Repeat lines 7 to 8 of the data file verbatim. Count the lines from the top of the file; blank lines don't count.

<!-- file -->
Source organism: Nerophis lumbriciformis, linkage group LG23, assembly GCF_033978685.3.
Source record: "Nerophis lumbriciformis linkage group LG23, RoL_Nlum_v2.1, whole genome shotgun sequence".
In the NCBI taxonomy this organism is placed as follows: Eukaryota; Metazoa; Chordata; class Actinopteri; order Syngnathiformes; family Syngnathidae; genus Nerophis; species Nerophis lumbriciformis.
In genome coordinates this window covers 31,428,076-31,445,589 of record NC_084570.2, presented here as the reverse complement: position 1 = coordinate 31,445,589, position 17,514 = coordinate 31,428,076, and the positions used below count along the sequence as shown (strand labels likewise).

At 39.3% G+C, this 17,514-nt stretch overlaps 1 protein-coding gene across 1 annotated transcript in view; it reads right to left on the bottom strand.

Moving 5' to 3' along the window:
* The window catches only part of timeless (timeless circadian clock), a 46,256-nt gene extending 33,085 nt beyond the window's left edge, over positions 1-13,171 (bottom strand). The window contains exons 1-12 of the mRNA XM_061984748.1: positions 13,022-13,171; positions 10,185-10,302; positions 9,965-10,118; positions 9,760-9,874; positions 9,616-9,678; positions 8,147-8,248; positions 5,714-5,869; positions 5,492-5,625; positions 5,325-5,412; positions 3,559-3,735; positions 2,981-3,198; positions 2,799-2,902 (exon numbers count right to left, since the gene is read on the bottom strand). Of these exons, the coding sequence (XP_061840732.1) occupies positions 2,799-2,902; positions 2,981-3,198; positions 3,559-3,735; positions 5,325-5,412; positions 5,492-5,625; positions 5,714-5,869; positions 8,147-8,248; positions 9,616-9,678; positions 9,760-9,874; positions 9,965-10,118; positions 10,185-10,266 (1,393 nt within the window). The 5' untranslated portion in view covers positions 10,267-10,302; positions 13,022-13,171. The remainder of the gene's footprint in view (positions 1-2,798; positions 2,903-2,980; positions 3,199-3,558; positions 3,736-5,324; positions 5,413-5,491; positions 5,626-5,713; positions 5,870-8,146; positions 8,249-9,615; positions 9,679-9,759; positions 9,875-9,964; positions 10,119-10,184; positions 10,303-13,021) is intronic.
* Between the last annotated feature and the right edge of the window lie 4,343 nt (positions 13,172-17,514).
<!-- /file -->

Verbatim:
* The window catches only part of timeless (timeless circadian clock), a 46,256-nt gene extending 33,085 nt beyond the window's left edge, over positions 1-13,171 (bottom strand). The window contains exons 1-12 of the mRNA XM_061984748.1: positions 13,022-13,171; positions 10,185-10,302; positions 9,965-10,118; positions 9,760-9,874; positions 9,616-9,678; positions 8,147-8,248; positions 5,714-5,869; positions 5,492-5,625; positions 5,325-5,412; positions 3,559-3,735; positions 2,981-3,198; positions 2,799-2,902 (exon numbers count right to left, since the gene is read on the bottom strand). Of these exons, the coding sequence (XP_061840732.1) occupies positions 2,799-2,902; positions 2,981-3,198; positions 3,559-3,735; positions 5,325-5,412; positions 5,492-5,625; positions 5,714-5,869; positions 8,147-8,248; positions 9,616-9,678; positions 9,760-9,874; positions 9,965-10,118; positions 10,185-10,266 (1,393 nt within the window). The 5' untranslated portion in view covers positions 10,267-10,302; positions 13,022-13,171. The remainder of the gene's footprint in view (positions 1-2,798; positions 2,903-2,980; positions 3,199-3,558; positions 3,736-5,324; positions 5,413-5,491; positions 5,626-5,713; positions 5,870-8,146; positions 8,249-9,615; positions 9,679-9,759; positions 9,875-9,964; positions 10,119-10,184; positions 10,303-13,021) is intronic.
* Between the last annotated feature and the right edge of the window lie 4,343 nt (positions 13,172-17,514).